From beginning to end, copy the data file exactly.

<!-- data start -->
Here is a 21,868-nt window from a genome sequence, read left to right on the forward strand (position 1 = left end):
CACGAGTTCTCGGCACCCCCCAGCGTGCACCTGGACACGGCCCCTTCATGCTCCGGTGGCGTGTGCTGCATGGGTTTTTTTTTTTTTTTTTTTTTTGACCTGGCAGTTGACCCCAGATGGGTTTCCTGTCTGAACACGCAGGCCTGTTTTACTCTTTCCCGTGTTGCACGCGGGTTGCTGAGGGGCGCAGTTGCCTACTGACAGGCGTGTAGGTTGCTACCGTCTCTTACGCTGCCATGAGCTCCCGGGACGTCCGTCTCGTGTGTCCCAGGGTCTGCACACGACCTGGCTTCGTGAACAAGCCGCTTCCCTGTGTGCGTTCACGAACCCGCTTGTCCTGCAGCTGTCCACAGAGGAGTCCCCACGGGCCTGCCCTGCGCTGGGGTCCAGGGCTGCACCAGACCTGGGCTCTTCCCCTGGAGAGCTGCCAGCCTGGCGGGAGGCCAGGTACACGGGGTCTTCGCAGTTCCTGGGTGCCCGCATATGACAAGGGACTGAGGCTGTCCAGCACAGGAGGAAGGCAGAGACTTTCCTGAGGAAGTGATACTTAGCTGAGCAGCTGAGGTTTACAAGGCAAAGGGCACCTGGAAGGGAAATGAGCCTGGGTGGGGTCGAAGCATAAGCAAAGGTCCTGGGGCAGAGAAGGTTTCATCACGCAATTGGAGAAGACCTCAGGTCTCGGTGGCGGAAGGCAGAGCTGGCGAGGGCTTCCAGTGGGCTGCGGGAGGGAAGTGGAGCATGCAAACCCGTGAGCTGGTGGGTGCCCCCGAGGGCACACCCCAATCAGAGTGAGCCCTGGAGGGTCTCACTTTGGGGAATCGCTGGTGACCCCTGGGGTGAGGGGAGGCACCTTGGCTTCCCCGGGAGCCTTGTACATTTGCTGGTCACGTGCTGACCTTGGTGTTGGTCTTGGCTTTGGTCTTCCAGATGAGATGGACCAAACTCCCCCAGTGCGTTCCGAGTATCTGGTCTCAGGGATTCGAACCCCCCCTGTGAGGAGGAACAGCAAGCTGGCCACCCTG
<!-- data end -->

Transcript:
Here is a 21,868-nt window from a genome sequence, read left to right on the forward strand (position 1 = left end):
CACGAGTTCTCGGCACCCCCCAGCGTGCACCTGGACACGGCCCCTTCATGCTCCGGTGGCGTGTGCTGCATGGGTTTTTTTTTTTTTTTTTTTTTTGACCTGGCAGTTGACCCCAGATGGGTTTCCTGTCTGAACACGCAGGCCTGTTTTACTCTTTCCCGTGTTGCACGCGGGTTGCTGAGGGGCGCAGTTGCCTACTGACAGGCGTGTAGGTTGCTACCGTCTCTTACGCTGCCATGAGCTCCCGGGACGTCCGTCTCGTGTGTCCCAGGGTCTGCACACGACCTGGCTTCGTGAACAAGCCGCTTCCCTGTGTGCGTTCACGAACCCGCTTGTCCTGCAGCTGTCCACAGAGGAGTCCCCACGGGCCTGCCCTGCGCTGGGGTCCAGGGCTGCACCAGACCTGGGCTCTTCCCCTGGAGAGCTGCCAGCCTGGCGGGAGGCCAGGTACACGGGGTCTTCGCAGTTCCTGGGTGCCCGCATATGACAAGGGACTGAGGCTGTCCAGCACAGGAGGAAGGCAGAGACTTTCCTGAGGAAGTGATACTTAGCTGAGCAGCTGAGGTTTACAAGGCAAAGGGCACCTGGAAGGGAAATGAGCCTGGGTGGGGTCGAAGCATAAGCAAAGGTCCTGGGGCAGAGAAGGTTTCATCACGCAATTGGAGAAGACCTCAGGTCTCGGTGGCGGAAGGCAGAGCTGGCGAGGGCTTCCAGTGGGCTGCGGGAGGGAAGTGGAGCATGCAAACCCGTGAGCTGGTGGGTGCCCCCGAGGGCACACCCCAATCAGAGTGAGCCCTGGAGGGTCTCACTTTGGGGAATCGCTGGTGACCCCTGGGGTGAGGGGAGGCACCTTGGCTTCCCCGGGAGCCTTGTACATTTGCTGGTCACGTGCTGACCTTGGTGTTGGTCTTGGCTTTGGTCTTCCAGATGAGATGGACCAAACTCCCCCAGTGCGTTCCGAGTATCTGGTCTCAGGGATTCGAACCCCCCCTGTGAGGAGGAACAGCAAGCTGGCCACCCTG